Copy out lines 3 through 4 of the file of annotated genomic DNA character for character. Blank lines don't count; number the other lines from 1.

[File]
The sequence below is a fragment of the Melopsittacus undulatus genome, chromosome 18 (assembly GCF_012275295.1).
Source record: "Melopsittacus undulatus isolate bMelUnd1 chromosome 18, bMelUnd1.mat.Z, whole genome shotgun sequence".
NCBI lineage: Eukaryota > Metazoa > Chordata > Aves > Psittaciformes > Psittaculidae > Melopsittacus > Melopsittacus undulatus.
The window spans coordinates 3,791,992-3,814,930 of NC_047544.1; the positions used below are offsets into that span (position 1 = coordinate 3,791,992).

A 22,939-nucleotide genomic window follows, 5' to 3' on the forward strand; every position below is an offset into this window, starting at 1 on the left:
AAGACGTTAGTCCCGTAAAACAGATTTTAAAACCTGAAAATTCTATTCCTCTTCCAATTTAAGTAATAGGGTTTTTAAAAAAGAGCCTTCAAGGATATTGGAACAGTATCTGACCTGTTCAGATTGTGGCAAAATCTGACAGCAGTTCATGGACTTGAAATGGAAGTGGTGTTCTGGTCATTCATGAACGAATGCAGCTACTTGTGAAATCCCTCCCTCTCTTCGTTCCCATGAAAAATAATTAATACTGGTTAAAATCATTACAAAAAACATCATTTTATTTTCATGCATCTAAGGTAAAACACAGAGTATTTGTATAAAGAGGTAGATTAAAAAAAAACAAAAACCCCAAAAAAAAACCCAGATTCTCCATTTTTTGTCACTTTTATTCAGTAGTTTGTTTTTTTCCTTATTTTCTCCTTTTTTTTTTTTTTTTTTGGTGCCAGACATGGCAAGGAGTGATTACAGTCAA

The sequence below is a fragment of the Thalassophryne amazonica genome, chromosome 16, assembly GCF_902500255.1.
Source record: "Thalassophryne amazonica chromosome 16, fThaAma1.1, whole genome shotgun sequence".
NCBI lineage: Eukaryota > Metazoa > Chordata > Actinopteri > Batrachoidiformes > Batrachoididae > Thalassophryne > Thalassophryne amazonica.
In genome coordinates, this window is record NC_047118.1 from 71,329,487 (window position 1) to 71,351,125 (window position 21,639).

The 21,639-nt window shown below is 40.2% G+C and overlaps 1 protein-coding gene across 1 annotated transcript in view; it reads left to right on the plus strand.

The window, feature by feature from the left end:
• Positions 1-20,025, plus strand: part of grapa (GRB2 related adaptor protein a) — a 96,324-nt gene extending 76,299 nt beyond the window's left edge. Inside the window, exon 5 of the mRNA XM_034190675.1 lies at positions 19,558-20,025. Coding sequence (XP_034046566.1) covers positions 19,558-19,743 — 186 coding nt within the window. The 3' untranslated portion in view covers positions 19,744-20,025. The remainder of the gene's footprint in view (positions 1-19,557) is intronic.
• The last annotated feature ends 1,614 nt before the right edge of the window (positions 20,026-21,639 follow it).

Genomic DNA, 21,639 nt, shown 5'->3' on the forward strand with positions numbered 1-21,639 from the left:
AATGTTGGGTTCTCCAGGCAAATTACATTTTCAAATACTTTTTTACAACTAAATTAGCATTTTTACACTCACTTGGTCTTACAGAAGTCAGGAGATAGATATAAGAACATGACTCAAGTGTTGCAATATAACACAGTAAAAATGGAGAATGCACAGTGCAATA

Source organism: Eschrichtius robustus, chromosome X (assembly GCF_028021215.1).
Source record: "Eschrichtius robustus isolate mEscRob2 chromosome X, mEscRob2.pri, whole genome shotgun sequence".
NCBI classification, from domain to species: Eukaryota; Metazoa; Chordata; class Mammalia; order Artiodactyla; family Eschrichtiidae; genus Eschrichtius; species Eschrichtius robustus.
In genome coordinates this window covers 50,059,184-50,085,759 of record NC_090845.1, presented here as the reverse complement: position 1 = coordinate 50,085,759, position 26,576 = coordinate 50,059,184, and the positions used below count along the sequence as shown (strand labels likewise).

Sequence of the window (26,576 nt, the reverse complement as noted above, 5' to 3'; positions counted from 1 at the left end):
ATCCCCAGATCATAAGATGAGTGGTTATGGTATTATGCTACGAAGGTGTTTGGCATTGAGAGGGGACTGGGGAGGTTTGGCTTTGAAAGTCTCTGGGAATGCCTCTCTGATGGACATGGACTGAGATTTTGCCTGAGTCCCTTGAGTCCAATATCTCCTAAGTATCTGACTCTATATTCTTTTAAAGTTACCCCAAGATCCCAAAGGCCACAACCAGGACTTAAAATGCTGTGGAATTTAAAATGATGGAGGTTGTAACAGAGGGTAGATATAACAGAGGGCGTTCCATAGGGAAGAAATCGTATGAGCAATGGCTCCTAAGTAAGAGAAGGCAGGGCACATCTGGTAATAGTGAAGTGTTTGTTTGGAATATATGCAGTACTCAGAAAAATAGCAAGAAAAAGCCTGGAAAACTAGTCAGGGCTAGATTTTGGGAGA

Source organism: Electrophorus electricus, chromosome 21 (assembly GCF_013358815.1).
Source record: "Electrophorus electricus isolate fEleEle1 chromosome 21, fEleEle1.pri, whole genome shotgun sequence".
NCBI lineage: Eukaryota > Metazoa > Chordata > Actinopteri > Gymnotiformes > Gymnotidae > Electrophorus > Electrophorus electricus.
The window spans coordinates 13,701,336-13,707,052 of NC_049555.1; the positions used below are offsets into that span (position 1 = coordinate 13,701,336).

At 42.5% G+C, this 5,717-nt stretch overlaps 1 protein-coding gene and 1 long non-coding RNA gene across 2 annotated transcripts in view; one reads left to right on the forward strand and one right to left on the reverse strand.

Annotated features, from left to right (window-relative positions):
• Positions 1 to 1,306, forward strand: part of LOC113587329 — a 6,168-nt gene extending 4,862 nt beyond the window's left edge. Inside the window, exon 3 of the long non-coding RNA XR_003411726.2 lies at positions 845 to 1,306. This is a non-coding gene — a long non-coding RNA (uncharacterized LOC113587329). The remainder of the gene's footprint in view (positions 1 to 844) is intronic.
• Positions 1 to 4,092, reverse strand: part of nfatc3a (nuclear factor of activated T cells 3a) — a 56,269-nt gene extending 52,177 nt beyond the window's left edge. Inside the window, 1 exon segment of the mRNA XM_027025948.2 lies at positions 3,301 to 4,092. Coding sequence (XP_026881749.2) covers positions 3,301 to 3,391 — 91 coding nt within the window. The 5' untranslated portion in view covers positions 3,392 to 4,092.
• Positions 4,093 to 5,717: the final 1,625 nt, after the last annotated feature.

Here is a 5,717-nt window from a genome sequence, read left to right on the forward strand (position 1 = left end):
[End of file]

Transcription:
NCBI lineage: Eukaryota > Metazoa > Chordata > Aves > Psittaciformes > Psittaculidae > Melopsittacus > Melopsittacus undulatus.
The window spans coordinates 3,791,992-3,814,930 of NC_047544.1; the positions used below are offsets into that span (position 1 = coordinate 3,791,992).